Thursday, 21 October 2010

Heritage Apples

Whilst we were in Cornwall last week we popped into the National Trust Garden at Cotehele, to give the dogs a walk and have some tea and delicious carrot cake. And we were also able to have a quick look at the recently planted Mother Orchard, well, fairly recent I think it's two or three years old, but the point is it's eight acres planted with all kinds of old traditional westcountry apple varieties. The kind you rarely see anymore, and which are in grave danger of dying out completely. It's quite staggering to realize that some English counties have lost almost all their traditional orchards, Devon for example has lost 95% of it's orchards since 1945. But it's not all bad news, and the establishment of the Mother Orchard at Cotehele is intended to provide cutting stock for other National Trust properties around the country which can then be used to bolster the numbers of these old cultivars.

It's often thought that apples won't grow well in the wet mild climate of the westcountry, or that they won't grow in the east because it's too and windy, or in the north because it's too cold, but there's an apple for all situations, and you just have to do a bit of research to find the best apple for your garden. Many of the ancient varieties are very local indeed, and are unknown in other parts of the country. Ashmeads Kernel is a great local Gloucestershire variety, or how about a Pigs Snout or a Devonshire Quarrenden, maybe a lovely old cider apple tree like Kill Boys (a particularly crispy variety said to have killed a boy, presumably as a missile, not poisoning one hopes - I feel an HSE warning coming on) or Hens Turds, (not recorded how it got it's name, thank goodness) There are thousands of known cultivars listed as grown in the UK, and many more are unlisted local varieties. I wonder then, why we can only buy about four or five from our supermarkets? Don't get me started...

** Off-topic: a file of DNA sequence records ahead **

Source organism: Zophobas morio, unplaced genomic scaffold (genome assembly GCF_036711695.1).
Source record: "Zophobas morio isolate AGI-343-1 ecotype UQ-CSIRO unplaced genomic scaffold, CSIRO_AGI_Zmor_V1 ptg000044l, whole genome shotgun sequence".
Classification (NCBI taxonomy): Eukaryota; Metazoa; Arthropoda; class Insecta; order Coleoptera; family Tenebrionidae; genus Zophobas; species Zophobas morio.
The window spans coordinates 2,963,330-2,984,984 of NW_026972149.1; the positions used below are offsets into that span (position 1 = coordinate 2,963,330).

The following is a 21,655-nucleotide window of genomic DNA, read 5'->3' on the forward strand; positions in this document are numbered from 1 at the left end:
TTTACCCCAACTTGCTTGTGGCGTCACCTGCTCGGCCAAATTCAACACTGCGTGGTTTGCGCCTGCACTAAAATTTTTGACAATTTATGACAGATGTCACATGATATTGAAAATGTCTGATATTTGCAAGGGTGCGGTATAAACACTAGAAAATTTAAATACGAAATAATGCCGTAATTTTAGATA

The ground under old fruit trees was often tended by livestock, poultry, sheep, or pigs, giving extra benefits to the farmer and to the wider natural environment. I noticed however at Cotehele that they were trying out a more 21st century option

This little gadget was running around the place all on its own, cutting the grass, its area of activity defined by electronic markers under the grass, and when it ran out of energy it just goes back to the docking station to recharge itself. And then it sets off again, I could really do with one of these! Goodness knows what it must cost.

And finally I must mention the famous Cotehele Christmas garland, which they make every year from dried flowers grown on the estate and display in the Great Hall. I think it goes up about a month before Christmas. Quite magnificent, and well worth a visit.  Carrot cake's pretty good too.


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